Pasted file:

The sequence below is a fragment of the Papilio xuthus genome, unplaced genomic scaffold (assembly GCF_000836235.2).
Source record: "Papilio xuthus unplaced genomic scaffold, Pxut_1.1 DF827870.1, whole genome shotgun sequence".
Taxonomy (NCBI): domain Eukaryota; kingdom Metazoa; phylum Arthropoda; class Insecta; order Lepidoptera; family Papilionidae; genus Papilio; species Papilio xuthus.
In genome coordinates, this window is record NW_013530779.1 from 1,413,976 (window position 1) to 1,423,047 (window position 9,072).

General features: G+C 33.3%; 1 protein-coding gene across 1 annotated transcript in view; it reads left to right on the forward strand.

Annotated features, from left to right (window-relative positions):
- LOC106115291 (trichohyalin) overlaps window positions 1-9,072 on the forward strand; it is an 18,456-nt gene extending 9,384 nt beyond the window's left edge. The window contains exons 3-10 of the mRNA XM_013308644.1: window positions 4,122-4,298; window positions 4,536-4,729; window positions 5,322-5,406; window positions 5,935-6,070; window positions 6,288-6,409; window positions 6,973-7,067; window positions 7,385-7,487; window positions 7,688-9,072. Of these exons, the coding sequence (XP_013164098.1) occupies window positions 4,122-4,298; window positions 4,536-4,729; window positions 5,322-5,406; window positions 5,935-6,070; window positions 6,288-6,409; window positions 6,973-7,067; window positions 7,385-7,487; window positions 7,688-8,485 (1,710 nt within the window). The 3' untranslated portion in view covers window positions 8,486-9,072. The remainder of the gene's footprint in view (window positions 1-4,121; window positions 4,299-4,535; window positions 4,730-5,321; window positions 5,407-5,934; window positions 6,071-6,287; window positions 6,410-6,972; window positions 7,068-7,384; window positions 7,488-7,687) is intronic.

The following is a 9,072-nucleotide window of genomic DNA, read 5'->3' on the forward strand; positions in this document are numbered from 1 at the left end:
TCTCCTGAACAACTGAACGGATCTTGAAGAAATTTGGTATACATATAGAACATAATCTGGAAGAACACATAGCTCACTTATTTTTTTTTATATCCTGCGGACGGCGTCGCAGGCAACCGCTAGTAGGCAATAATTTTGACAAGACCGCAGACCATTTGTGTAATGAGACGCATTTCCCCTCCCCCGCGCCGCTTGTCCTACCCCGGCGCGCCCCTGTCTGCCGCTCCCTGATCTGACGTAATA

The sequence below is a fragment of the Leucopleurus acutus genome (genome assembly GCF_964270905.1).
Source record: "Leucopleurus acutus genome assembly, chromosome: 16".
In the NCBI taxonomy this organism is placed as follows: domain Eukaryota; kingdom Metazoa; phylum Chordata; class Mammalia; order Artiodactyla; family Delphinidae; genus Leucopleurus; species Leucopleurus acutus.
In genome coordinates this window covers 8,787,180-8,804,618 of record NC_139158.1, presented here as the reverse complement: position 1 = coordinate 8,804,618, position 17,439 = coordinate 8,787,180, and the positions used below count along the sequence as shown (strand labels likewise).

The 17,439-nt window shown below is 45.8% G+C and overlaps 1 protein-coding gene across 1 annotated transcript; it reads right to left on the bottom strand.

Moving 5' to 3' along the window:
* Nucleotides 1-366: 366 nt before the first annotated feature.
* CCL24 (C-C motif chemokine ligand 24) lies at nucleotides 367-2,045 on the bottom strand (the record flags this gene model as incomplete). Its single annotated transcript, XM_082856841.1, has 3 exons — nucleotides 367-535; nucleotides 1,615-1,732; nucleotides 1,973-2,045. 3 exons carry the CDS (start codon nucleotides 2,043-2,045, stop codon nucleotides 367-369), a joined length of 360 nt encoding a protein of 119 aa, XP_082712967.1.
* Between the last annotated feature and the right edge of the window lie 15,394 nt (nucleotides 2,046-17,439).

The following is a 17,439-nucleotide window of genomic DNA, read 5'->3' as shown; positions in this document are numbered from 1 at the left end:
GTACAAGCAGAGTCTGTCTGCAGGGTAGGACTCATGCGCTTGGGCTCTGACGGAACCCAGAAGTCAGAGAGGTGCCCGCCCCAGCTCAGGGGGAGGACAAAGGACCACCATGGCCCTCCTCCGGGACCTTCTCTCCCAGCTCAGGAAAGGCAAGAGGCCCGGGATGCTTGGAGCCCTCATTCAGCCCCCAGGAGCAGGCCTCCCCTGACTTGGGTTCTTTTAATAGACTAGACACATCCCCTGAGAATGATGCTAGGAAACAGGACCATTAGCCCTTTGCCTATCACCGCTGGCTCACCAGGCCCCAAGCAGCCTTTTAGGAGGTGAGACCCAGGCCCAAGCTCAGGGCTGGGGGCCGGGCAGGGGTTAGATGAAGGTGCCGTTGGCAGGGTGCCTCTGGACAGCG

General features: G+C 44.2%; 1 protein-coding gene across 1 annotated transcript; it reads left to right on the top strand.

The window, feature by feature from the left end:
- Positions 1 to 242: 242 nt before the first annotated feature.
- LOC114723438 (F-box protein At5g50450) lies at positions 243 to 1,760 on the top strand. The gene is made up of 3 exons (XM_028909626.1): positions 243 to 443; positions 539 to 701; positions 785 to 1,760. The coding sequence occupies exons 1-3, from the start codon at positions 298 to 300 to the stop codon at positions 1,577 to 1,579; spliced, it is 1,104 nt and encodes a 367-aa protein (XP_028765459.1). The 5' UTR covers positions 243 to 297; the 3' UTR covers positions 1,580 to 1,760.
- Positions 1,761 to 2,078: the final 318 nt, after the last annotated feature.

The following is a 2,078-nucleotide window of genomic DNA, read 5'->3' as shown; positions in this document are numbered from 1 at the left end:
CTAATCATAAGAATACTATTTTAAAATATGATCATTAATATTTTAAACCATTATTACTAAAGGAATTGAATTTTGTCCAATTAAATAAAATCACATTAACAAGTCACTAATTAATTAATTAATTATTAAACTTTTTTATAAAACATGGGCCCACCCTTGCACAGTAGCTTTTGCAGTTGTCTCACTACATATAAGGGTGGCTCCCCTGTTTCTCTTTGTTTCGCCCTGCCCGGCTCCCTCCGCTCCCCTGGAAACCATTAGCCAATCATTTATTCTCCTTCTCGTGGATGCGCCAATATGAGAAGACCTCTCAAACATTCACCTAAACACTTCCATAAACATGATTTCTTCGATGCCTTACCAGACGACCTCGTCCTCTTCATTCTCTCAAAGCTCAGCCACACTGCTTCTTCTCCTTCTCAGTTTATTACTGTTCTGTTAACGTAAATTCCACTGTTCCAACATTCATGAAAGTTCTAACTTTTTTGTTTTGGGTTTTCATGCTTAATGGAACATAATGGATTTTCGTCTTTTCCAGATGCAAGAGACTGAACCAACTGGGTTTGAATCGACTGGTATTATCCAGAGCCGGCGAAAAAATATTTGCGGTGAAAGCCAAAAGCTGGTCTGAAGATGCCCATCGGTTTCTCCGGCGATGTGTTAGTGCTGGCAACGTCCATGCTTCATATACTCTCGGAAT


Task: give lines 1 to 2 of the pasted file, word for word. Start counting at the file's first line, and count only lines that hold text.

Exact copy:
The sequence below is a fragment of the Papilio xuthus genome, unplaced genomic scaffold (assembly GCF_000836235.2).
Source record: "Papilio xuthus unplaced genomic scaffold, Pxut_1.1 DF827870.1, whole genome shotgun sequence".